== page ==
Table_2_IRF4 and IRGs Delineate Clinically Relevant Gene Expression Signatures in Systemic Lupus Erythematosus and Rheumatoid Arthritis.DOCX
Introduction: Overactivation of the type I interferon (IFN) signature has been observed in several systemic autoimmune conditions, such as Systemic Lupus Erythematosus (SLE) or Rheumatoid Arthritis (RA). Impaired control of Interferon-Responding Genes (IRGs) expression by their regulatory mechanisms, including Interferon Regulatory Factors (IRFs), may underlie these findings and it may explain the heterogeneity observed among these conditions. In the present study we aimed to evaluate the associations between IRF4 gene expression and those of IRGs in SLE and RA patients to gain insight about its links with the IFN signature as well as to explore the potential clinical relevance of these associations.
Methods: The gene expression of IRF4 and IRGs (IFI44, IFI44L, IFI6, and MX1) in peripheral blood was analyzed in 75 SLE patients, 98 RA patients, and 28 healthy controls. A group of 13 biological-naïve RA patients was prospectively followed upon TNFα-blockade. The associations among IRF4 and IRGs were evaluated by principal component analyses (PCA), correlations and network analyses. Publicly available datasets were used for replication.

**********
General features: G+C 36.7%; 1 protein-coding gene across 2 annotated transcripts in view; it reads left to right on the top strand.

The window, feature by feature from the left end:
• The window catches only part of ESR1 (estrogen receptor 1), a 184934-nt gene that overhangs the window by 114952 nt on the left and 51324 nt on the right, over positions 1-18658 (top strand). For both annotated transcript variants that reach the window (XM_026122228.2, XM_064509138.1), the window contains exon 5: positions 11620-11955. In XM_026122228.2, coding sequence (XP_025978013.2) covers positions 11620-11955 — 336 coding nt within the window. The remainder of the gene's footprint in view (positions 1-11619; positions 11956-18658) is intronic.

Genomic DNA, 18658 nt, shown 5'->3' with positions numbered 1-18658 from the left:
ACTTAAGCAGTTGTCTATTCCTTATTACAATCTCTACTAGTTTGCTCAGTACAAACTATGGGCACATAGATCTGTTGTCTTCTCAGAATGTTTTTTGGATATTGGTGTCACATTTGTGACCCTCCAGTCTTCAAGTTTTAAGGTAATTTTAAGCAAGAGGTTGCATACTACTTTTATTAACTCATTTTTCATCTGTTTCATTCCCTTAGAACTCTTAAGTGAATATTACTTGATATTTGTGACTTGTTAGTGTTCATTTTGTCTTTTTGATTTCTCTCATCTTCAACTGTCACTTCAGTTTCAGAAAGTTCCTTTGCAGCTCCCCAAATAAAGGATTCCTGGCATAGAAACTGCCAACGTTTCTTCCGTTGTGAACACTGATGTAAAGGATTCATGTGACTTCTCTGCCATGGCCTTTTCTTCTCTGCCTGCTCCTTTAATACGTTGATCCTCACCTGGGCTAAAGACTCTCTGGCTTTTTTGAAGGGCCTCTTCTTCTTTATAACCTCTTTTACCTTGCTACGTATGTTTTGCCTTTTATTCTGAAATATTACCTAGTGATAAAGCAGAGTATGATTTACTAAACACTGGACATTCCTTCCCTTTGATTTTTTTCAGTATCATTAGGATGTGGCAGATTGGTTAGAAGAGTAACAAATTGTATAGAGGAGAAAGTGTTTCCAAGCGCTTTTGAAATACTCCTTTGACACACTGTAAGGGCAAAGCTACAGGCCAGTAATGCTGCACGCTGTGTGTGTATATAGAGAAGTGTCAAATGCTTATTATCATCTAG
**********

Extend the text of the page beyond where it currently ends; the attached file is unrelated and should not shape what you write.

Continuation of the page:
Results: A broad activation of IRGs was observed in autoimmune patients, although certain heterogeneity can be distinguished, whereas IRF4 was only upregulated in RA. The differential expression of IRF4 in RA was then confirmed in publicly available gene expression datasets. PCA revealed different associations among IRF4 and IRGs in each condition, which was later confirmed by correlation and network analyses. Cluster analysis identified 3 gene expression signatures on the basis of IRF4 and IRGs expression which were differentially used by SLE and RA patients. Cluster III was associated with markers of disease severity in SLE patients. Cluster II, hallmarked by IRF4 upregulation, was linked to clinical stage and mild disease course in RA. TNFα-blockade led to changes in the association between IRF4 and IRGs, whereas increasing IRF4 expression was associated with a good clinical outcome in RA.
Conclusions: The differential expression of IRF4 and IRGs observed in SLE and RA can delineate gene expression signatures associated with clinical features and treatment outcomes. These results support a clinically-relevant phenomenon of shaping of the IFN signature by IRF4 in autoimmune patients.
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